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Washington state Senate passes bill to prevent and fight wildfires

House Bill 1168 would provide $125 million every two years to boost wildfire response, accelerate forest restoration and support community resilience.

OLYMPIA, Wash. — A bill to create a dedicated fund to prevent and fight wildfires in Washington unanimously passed the state Senate in Olympia Friday.

House Bill 1168 would provide $125 million every two years to boost wildfire response, accelerate forest restoration and support community resilience.

The bill is sponsored by Rep. Larry Spring, D-Kirkland, and Rep. Joel Kretz, R-Wauconda. The bill now heads back to the House, which will accept or reject the changes made in the Senate. 

"Washington is on the brink of breaking the cycle of inaction that has created our wildfire crisis," said Commissioner of Public Lands Hilary Franz in a statement. Franz leads the Washington State Department of Natural Resources (DNR), including its state wildfire fighting force. 

"With this historic funding, we can make the transformative investments in wildfire response and forest health that we need to change the trajectory we are on," Franz continued. "We are one step closer to protecting our communities, our forests and the air we breathe."

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The bill follows a destructive 2020 fire season in Washington, during which over 800,000 acres burned in more than 1,600 fires and 298 homes were destroyed.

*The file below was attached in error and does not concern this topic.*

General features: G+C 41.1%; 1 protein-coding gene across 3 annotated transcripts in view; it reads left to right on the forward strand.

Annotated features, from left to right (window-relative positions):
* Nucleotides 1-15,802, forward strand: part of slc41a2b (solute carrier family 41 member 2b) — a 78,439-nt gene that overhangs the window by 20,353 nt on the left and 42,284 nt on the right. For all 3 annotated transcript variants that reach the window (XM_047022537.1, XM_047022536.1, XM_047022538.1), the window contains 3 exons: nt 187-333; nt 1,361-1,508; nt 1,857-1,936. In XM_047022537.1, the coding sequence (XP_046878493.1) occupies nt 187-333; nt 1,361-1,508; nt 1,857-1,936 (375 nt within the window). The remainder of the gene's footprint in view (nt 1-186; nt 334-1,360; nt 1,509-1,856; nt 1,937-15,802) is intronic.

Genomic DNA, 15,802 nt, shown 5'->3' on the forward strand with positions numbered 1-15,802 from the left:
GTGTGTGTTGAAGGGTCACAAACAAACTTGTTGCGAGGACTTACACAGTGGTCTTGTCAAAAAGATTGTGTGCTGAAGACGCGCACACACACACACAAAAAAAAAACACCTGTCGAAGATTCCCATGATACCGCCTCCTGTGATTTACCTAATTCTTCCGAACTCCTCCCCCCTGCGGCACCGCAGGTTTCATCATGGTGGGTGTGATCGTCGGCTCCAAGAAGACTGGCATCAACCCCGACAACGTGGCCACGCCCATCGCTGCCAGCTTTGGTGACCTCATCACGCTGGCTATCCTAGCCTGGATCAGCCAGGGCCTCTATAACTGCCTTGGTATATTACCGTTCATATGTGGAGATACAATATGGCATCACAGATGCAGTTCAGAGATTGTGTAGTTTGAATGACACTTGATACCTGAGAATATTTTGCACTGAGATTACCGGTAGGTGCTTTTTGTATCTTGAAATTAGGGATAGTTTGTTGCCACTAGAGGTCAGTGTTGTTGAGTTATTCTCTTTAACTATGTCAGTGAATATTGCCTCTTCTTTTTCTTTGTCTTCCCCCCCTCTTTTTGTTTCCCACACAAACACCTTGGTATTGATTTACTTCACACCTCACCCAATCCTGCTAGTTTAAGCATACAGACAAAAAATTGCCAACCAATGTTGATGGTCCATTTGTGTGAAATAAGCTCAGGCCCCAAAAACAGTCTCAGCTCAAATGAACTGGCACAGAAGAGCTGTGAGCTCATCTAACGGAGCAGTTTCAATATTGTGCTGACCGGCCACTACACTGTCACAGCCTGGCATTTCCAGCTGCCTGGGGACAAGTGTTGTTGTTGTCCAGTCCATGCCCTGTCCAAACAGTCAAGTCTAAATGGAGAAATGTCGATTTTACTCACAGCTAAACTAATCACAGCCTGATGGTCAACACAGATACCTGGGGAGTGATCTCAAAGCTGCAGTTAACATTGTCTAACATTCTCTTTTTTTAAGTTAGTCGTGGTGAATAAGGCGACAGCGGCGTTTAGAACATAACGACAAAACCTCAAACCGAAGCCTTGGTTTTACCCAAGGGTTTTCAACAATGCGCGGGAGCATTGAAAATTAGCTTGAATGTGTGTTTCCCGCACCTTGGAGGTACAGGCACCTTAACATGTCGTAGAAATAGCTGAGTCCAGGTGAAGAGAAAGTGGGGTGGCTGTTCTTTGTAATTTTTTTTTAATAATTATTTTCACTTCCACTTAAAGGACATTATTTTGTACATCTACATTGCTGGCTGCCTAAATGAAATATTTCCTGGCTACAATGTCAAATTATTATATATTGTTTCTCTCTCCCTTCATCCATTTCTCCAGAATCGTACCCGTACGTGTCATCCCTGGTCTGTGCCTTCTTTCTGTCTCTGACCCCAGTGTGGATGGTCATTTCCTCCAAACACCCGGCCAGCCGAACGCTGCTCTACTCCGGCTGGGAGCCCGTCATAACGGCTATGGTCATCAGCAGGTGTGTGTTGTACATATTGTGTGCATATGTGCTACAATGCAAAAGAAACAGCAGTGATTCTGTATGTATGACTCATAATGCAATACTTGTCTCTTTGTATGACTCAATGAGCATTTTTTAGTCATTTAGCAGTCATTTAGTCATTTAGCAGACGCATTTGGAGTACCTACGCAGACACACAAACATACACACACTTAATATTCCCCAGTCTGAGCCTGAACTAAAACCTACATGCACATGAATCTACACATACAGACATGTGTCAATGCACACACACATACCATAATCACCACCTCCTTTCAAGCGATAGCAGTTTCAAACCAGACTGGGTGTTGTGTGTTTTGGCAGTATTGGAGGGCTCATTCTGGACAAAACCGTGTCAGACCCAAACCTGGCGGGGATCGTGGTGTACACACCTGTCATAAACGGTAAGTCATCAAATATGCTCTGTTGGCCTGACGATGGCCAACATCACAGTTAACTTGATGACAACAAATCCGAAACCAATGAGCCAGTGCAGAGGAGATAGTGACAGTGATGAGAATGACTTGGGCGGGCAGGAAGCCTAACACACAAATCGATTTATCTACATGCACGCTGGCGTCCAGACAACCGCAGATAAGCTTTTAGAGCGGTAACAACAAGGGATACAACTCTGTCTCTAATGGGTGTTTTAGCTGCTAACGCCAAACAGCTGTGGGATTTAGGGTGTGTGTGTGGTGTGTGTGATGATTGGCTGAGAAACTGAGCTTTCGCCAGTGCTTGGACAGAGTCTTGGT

Last year's wildfires rivaled the historic 2015 wildfire season that had more than 1 million acres burn and cost the state more than $342 million, according to the DNR. 

"Lawmakers have agreed that Washington taxpayers can’t afford to keep losing $150 million each year to out-of-control wildfires. And our state also can’t afford to keep losing jobs, natural resources and even entire towns to this crisis," continued Franz. 

According to the DNR, the state’s trajectory for wildfire severity has worsened in recent years, climbing from 293,000 acres burned in 2016 to 438,000 in 2018 to over 812,000 acres burned in 2020.

For two of the past three years, Washington has experienced the worst air quality in the world due to wildfires.

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